A Case Study of Construct State Nominals: Extending the Predication Approach

in Brill's Journal of Afroasiatic Languages and Linguistics
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This paper deals with a class of non-canonical construct state nominals, whose annex is non-nominal. More specifically, it examines the properties these non-canonical constructs share with canonical construct state nominals, including the absence of overt definiteness marking on the head noun. Non-canonical construct state nominals also differ from canonical construct states in imposing a restriction on the categorial nature of the annex. I argue that a predication structure (Den Dikken 2006, Ouhalla 2011) underlies non-canonical constructs, where the annex is the subject of predication and the head, a ‘minimal NP’, is the predicate, which raises over its subject. This analysis, which seems to invert the expected subject-predicate relation within construct states, is shown to account for a number of new observations related to the structural properties of non-canonical constructs. Non-canonical construct states alternate with constructions where the head noun does not appear in construct form and can take the definite marker. I argue that those alternate constructions are in fact derived from a different initial predication structure, where the head noun is in fact the subject of predication. Being a ‘minimal NP’, the head of non-canonical constructs cannot bear definiteness marking, under the assumption that the definite article is the overt expression of D[Def]. Therefore, the account for the distribution of overt definite marking is reduced to whether the outer D dominating the whole construct state is overtly expressed. I argue that a definite outer D is not expressed in non-canonical construct states due to the Doubly-filled Comp Filter (DFCF) generalized to specifier-head configurations, as in Koopman (2000).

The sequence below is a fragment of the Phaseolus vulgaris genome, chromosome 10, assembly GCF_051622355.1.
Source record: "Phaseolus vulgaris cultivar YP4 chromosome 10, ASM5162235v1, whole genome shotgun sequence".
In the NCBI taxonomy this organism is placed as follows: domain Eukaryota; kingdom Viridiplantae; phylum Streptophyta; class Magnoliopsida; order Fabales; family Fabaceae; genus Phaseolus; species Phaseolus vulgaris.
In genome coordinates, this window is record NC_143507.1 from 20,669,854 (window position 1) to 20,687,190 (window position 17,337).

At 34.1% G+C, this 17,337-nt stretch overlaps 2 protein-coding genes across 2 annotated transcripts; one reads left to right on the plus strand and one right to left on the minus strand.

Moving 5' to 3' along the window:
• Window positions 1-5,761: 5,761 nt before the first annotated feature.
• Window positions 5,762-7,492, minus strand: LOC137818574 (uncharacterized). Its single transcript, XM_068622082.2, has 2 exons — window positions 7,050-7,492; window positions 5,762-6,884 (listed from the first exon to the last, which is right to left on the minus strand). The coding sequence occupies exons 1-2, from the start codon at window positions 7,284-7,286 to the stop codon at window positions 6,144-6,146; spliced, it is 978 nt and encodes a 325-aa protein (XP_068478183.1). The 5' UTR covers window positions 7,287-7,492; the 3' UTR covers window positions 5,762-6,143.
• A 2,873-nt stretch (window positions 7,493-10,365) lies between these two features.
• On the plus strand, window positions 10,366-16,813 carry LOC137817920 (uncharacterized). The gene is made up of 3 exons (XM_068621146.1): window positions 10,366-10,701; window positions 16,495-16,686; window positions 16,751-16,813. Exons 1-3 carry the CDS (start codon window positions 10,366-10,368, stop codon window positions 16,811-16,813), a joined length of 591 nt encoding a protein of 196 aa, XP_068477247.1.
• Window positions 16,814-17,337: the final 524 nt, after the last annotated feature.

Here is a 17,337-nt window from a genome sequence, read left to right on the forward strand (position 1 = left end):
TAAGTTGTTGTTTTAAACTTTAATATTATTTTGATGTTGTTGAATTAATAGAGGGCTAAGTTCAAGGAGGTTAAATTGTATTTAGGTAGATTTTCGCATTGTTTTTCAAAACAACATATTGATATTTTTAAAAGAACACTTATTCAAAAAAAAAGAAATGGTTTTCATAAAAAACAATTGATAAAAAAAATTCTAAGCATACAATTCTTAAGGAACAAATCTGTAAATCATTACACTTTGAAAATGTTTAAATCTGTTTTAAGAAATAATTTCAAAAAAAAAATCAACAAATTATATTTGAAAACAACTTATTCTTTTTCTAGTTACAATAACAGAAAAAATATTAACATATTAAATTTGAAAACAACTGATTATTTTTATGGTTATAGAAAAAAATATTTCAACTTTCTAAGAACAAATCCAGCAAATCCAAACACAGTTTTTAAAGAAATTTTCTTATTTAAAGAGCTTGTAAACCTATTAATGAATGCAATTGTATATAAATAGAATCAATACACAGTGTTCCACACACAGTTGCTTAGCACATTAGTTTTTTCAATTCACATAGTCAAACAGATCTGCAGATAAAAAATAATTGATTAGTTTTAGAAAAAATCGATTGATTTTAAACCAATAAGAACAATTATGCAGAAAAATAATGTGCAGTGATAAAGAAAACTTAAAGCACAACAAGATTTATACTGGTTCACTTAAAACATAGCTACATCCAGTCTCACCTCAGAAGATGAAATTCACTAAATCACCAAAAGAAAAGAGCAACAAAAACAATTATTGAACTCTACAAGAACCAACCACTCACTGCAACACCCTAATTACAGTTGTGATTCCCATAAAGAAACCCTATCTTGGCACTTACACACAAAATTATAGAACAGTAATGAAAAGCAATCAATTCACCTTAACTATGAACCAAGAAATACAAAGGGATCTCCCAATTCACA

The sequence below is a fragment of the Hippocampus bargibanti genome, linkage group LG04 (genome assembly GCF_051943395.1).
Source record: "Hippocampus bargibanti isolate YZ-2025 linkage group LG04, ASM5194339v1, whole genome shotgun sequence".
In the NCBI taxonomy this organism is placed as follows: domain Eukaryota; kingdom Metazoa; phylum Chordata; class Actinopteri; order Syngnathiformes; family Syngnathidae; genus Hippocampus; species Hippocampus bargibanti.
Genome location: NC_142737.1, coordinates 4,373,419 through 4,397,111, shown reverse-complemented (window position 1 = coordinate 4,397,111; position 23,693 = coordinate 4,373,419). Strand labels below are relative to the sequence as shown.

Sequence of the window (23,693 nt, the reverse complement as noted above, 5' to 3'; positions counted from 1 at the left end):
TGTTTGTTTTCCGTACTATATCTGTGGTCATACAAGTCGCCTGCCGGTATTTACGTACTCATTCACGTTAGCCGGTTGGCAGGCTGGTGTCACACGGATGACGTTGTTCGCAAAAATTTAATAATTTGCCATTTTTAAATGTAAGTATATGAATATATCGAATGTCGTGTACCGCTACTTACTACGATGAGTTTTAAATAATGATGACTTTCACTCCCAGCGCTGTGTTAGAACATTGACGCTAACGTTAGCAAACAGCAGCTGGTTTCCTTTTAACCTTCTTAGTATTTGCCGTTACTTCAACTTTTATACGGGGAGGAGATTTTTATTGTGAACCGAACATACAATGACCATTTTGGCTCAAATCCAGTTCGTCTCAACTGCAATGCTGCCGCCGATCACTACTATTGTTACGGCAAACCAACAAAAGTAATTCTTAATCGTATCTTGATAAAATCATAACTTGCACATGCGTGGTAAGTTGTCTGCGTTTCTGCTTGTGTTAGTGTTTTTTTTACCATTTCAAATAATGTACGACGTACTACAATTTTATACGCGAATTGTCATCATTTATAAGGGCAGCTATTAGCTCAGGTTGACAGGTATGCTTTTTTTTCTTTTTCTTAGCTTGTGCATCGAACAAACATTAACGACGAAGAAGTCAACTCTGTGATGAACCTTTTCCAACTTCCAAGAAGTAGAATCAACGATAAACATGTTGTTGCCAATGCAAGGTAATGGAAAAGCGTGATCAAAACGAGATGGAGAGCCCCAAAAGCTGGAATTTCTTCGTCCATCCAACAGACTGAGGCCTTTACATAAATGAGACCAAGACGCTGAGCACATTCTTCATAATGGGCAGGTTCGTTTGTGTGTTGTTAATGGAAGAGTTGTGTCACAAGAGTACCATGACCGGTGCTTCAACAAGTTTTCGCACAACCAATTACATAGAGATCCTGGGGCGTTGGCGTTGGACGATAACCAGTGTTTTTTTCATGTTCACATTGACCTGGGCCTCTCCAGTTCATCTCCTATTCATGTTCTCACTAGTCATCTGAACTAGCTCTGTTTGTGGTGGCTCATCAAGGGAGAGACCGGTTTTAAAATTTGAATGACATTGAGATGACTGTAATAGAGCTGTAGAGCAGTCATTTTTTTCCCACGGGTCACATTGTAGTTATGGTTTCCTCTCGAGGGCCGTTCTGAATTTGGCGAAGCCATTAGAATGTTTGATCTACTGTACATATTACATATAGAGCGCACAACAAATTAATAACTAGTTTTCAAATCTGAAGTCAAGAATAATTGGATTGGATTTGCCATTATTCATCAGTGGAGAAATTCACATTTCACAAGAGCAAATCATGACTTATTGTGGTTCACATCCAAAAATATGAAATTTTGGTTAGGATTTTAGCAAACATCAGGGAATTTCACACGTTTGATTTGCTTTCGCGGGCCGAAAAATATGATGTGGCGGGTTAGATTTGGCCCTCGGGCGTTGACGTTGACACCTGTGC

A Case Study of Construct State Nominals: Extending the Predication Approach

in Brill's Journal of Afroasiatic Languages and Linguistics




Ouwayda (2014) argues that the -e/-a suffix is also a morphological classifier as exemplified in (i). In Standard Arabic the suffix -a can appear as part of the broken plural form of some masculine nouns as seen in (i). Such nouns will have a construct form in -at like feminine singular nouns. Thus we have the contrast between (iia-b) and (iic).


Ouhalla (2009) adapts in this context Ackema and Neeleman’s (2003) more general feature suppression rule which operates under agreement. A schematic representation of this operation is given in (i) where curly brackets represent the edges of (small) phonological phrases. (i) { … [AF1F2] … [BF1F3] …} → { … [AF2] … [BF1F3] …}


Recall that in Ouhalla’s (2011) predication analysis of construct state nominals the possessum and the possessor remain in situ within the predication structure PP as shown in (35b). Despite there being a XP boundary between the possessum and the possessor they end up in the same phonological phrase in construct state nominals because the mapping to prosodic structure includes WRAP-XP (Truckenbrodt 1999) which has the effect of wrapping all constituents within a lexical phrase into one phonological phrase. Hence the representation in (35b). As I show all prosodic accounts of the absence of definiteness marking on the construct head noun are based on the idea that this feature is recoverable from the definiteness of the annex. Non-canonical construct state nominals with a clausal noun complement in the annex strongly challenge this idea.


Ouhalla (2006) analyzes the relative marker illi as an expression of definiteness and assigns it to the category D. Therefore Ouhalla (2006) argues relative clauses in Arabic in fact project DPs. This is in contrast with languages like English where relative clauses are CPs. In English for example relative clauses are introduced by that the same complementizer that introduces other types of embedded clauses.


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